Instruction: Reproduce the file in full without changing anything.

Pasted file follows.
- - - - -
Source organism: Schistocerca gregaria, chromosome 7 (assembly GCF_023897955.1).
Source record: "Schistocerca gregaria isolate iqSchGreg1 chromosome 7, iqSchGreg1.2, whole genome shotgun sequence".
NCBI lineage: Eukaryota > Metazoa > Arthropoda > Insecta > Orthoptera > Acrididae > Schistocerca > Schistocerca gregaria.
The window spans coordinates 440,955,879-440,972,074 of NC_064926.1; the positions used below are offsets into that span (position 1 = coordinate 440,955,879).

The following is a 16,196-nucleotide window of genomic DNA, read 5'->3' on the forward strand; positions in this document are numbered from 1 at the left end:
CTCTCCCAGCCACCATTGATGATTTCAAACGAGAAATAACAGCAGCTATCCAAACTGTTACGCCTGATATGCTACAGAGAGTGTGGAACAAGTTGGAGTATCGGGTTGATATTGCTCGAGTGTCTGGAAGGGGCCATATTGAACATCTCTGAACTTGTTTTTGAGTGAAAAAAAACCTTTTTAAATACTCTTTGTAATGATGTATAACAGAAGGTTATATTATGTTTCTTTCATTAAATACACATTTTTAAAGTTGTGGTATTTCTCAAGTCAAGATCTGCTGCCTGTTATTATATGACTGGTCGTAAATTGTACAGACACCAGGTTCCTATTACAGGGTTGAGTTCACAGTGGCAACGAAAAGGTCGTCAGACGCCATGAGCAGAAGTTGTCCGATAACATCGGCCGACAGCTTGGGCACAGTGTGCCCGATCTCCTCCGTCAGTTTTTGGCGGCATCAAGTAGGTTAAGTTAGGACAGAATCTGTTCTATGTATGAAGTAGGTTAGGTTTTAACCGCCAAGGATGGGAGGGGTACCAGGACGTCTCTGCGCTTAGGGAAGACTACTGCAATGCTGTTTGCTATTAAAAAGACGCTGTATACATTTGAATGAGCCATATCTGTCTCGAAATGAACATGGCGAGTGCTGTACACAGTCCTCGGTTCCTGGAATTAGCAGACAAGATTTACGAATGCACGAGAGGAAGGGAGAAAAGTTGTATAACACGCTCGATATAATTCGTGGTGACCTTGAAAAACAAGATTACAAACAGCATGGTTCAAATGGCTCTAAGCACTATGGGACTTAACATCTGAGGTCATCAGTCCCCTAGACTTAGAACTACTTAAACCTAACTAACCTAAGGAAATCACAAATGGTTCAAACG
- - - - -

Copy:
Source organism: Schistocerca gregaria, chromosome 7 (assembly GCF_023897955.1).
Source record: "Schistocerca gregaria isolate iqSchGreg1 chromosome 7, iqSchGreg1.2, whole genome shotgun sequence".
NCBI lineage: Eukaryota > Metazoa > Arthropoda > Insecta > Orthoptera > Acrididae > Schistocerca > Schistocerca gregaria.
The window spans coordinates 440,955,879-440,972,074 of NC_064926.1; the positions used below are offsets into that span (position 1 = coordinate 440,955,879).

The following is a 16,196-nucleotide window of genomic DNA, read 5'->3' on the forward strand; positions in this document are numbered from 1 at the left end:
CTCTCCCAGCCACCATTGATGATTTCAAACGAGAAATAACAGCAGCTATCCAAACTGTTACGCCTGATATGCTACAGAGAGTGTGGAACAAGTTGGAGTATCGGGTTGATATTGCTCGAGTGTCTGGAAGGGGCCATATTGAACATCTCTGAACTTGTTTTTGAGTGAAAAAAAACCTTTTTAAATACTCTTTGTAATGATGTATAACAGAAGGTTATATTATGTTTCTTTCATTAAATACACATTTTTAAAGTTGTGGTATTTCTCAAGTCAAGATCTGCTGCCTGTTATTATATGACTGGTCGTAAATTGTACAGACACCAGGTTCCTATTACAGGGTTGAGTTCACAGTGGCAACGAAAAGGTCGTCAGACGCCATGAGCAGAAGTTGTCCGATAACATCGGCCGACAGCTTGGGCACAGTGTGCCCGATCTCCTCCGTCAGTTTTTGGCGGCATCAAGTAGGTTAAGTTAGGACAGAATCTGTTCTATGTATGAAGTAGGTTAGGTTTTAACCGCCAAGGATGGGAGGGGTACCAGGACGTCTCTGCGCTTAGGGAAGACTACTGCAATGCTGTTTGCTATTAAAAAGACGCTGTATACATTTGAATGAGCCATATCTGTCTCGAAATGAACATGGCGAGTGCTGTACACAGTCCTCGGTTCCTGGAATTAGCAGACAAGATTTACGAATGCACGAGAGGAAGGGAGAAAAGTTGTATAACACGCTCGATATAATTCGTGGTGACCTTGAAAAACAAGATTACAAACAGCATGGTTCAAATGGCTCTAAGCACTATGGGACTTAACATCTGAGGTCATCAGTCCCCTAGACTTAGAACTACTTAAACCTAACTAACCTAAGGAAATCACAAATGGTTCAAACG